Blazing a Path Ahead (BPA) for the next 75

November 17, 2012

.. originally published in Clearing Up

I drove through Eastern Washington last June, when the Columbia ran high.  I remember rounding a corner to a vista of Bonneville Dam, with water pouring over the spillways and mist rising on a bright windy day.  It took my breath away.  I remember how my 19-year-old son stood quiet and tall when he caught sight of Grand Coulee from the overlook.  “Damn!” I heard myself say, not intending the pun. “Look at that!”

Now, I’m a former river guide and an avid nature lover, so dams are a mixed bag for me.  But however you tally their costs and benefits, those bad boys are impressive.  I think what hit me was the sheer scale of ambition and collective human determination they represent.  They speak of a time and an ethos when we did big, great things together. 

That spirit seems sadly remote now.  We spend more time quibbling about how to divvy up the big juicy pie our grandparents baked than figuring out how to bake more, for our kids and grandkids.

You have to wonder, if we had to do something big and great together now, could we do it?  Turns out, it’s not a hypothetical question.

We actually do have a defining, existential challenge on our hands:  building a clean energy economy to stabilize the climate before we trigger catastrophic disruption.  These words sound edgy, “extreme” in relation to the political dialogue about these issues.  Yet they accurately represent our best scientific understanding of our actual circumstances…and the reality on the ground in New York and New Jersey in the wake of Hurricane Sandy, in the Farm Belt and Texas after this summer’s epic drought, in the dying forests of the Eastern Cascades.

Imagine that climate disruption presented itself not as a political football, but as the crisis that it is – the way Pearl Harbor turned a vague global threat into a national emergency overnight (or the way Sandy slammed into the East Coast).  Suppose we stop all the politicking and yapping and just deal with it.  Now what?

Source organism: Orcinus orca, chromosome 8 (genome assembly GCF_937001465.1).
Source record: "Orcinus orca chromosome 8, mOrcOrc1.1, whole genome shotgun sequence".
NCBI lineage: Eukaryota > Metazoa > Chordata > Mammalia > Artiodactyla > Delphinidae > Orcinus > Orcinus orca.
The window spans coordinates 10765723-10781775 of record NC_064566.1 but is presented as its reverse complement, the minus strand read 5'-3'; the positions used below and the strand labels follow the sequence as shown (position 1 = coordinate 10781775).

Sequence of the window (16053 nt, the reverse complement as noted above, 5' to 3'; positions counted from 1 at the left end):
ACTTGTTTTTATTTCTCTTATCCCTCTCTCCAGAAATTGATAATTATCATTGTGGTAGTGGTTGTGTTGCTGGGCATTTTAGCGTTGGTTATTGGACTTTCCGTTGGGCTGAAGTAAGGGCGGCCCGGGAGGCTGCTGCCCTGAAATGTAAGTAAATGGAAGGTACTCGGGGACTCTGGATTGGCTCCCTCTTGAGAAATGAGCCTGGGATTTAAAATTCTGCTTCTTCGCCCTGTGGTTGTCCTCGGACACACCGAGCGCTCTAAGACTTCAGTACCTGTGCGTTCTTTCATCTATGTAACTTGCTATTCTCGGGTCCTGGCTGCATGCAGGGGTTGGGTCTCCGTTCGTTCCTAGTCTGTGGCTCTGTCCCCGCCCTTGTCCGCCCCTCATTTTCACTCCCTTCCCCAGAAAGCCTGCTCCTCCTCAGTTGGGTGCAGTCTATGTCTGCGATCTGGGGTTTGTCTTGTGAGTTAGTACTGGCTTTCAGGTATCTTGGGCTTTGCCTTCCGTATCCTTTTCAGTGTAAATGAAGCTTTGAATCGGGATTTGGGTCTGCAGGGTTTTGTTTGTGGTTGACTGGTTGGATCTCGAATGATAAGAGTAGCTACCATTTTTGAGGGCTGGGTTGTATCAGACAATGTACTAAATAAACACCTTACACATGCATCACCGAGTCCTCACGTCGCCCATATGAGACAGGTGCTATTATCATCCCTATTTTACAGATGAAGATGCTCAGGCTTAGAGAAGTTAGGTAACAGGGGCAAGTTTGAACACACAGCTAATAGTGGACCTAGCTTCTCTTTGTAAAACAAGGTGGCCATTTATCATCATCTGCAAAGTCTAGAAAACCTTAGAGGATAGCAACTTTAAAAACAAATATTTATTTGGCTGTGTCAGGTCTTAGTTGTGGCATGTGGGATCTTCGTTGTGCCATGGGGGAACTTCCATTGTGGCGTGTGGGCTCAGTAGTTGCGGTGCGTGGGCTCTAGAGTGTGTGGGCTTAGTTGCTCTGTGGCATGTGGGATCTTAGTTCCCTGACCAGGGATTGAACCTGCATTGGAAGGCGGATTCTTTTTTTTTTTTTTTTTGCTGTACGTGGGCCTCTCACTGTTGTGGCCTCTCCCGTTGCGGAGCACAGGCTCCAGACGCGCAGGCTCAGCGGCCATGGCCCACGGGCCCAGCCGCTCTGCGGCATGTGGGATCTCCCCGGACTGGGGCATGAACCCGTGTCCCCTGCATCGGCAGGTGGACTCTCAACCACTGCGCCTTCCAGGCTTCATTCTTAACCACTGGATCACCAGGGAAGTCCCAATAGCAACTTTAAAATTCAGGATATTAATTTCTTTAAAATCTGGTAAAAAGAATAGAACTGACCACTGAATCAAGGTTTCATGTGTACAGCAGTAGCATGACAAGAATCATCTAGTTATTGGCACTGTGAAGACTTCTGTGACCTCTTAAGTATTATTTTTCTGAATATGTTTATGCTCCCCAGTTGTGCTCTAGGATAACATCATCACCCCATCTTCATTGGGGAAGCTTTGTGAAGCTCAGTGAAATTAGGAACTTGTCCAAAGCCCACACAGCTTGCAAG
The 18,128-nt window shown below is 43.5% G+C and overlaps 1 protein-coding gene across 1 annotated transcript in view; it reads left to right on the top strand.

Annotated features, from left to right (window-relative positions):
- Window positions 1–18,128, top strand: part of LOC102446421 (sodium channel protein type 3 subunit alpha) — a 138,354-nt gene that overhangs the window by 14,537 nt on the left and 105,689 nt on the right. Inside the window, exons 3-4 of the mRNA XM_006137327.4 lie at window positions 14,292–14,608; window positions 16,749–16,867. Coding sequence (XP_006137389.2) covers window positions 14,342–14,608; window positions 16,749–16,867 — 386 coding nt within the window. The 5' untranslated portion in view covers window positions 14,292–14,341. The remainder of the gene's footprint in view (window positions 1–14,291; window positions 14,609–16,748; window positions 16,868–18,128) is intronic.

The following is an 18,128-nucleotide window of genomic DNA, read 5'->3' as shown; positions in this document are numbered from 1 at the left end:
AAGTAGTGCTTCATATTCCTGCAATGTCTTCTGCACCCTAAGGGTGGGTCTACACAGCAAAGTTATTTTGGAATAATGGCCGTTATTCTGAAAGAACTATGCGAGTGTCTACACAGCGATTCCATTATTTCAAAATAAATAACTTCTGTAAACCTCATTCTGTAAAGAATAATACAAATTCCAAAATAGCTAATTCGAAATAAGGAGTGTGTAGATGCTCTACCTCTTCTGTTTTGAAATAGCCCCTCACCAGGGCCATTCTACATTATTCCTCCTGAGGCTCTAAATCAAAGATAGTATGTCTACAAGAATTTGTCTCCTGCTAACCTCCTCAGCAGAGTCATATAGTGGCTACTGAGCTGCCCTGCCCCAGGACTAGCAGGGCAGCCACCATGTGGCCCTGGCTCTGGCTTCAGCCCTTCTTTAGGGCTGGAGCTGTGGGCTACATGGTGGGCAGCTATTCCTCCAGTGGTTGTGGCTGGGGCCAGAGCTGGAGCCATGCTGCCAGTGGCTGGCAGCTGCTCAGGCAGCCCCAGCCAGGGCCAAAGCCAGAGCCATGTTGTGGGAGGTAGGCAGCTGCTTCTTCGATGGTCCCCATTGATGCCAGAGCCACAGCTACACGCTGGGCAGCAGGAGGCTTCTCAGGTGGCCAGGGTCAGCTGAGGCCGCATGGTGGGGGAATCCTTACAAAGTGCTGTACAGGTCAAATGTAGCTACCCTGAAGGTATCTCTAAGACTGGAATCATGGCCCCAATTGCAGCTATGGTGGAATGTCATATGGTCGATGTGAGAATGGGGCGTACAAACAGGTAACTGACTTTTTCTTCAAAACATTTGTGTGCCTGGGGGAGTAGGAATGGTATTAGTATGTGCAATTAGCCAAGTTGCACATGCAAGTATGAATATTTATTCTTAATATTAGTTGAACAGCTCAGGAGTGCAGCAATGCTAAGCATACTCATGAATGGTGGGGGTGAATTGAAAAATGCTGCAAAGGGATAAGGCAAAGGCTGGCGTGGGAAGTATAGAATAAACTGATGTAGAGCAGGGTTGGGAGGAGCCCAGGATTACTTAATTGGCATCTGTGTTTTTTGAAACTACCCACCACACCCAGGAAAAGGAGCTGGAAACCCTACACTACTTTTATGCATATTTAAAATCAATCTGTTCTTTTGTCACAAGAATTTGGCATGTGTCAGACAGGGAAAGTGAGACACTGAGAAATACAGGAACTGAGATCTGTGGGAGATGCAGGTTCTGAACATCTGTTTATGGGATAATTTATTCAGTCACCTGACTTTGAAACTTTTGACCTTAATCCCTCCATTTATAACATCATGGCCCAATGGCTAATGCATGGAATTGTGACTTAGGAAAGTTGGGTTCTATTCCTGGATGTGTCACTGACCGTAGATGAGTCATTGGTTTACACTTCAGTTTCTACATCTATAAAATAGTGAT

As we gather ourselves for the challenge, we’ll discover that one place has a uniquely powerful set of attributes that make it a natural proving ground for the transition to a clean energy era.  That place already has a vast, public infrastructure for producing and delivering carbon-free energy.   It is blessed with extraordinary natural and human resources and a culture of innovation, having played pioneering roles in the aviation, software, and internet revolutions.  It has a distant but still powerful memory of how ambitious collective investment in energy infrastructure cleared the path to broadly-shared prosperity.  That place is here.

Starting with these huge advantages, what could the Northwest do to lead the transition to a fossil fuel-free energy era, and how could BPA help us do it?  How can these assets be deployed to facilitate replacement of our aging coal plants with clean energy (and very little gas as a bridge) – effectively ending the use of fossil fuels to serve regional power needs in time for BPA’s 100th anniversary?  How can BPA help the region squeeze more work out of our low-cost power – meeting ALL foreseeable load growth by wasting less of the valuable resources we already have?  How could BPA accelerate deployment of new technologies that store energy, manage loads, and integrate more intermittent renewables? How could BPA help create a table where we end the perpetual cycle of litigation and hammer out a durable, comprehensive salmon recovery strategy?

I pose these as questions.   I’m not proposing a blueprint.  I’m suggesting we take this opportunity to step back and think hard about what’s right, what’s necessary, what’s possible.  What’s our job, in the big picture, and how can we use our assets and our history to help us step up and do it?

Think even bigger – as big as the climate challenge:  How could we leverage our low-cost, low-carbon electricity infrastructure to replace the high-cost, high-carbon petroleum that dominates our transportation system?  How could BPA anchor a regional strategy to capture the economic advantages of global leadership in clean energy technologies and systems?     How could BPA empower and assist local communities in implementing the clean energy and carbon reduction initiatives that work for them?

These questions may seem to stray outside BPA’s current scope – but not nearly as far as building tanks was outside the scope of the auto industry on December 6, 1941.  And if we are to have any hope of preventing catastrophic climate disruption, we’ll have to get into a December 7 state of mind.  It’s a state of mind and a spirit that’s radically out of step with the cynical, sniping, “can’t do” politics of the moment.  But it’s a spirit that represents the best of BPA’s legacy – the ambition, the collective will, the profound commitment to a better future – that built the nation’s best power system.

Let’s renew it.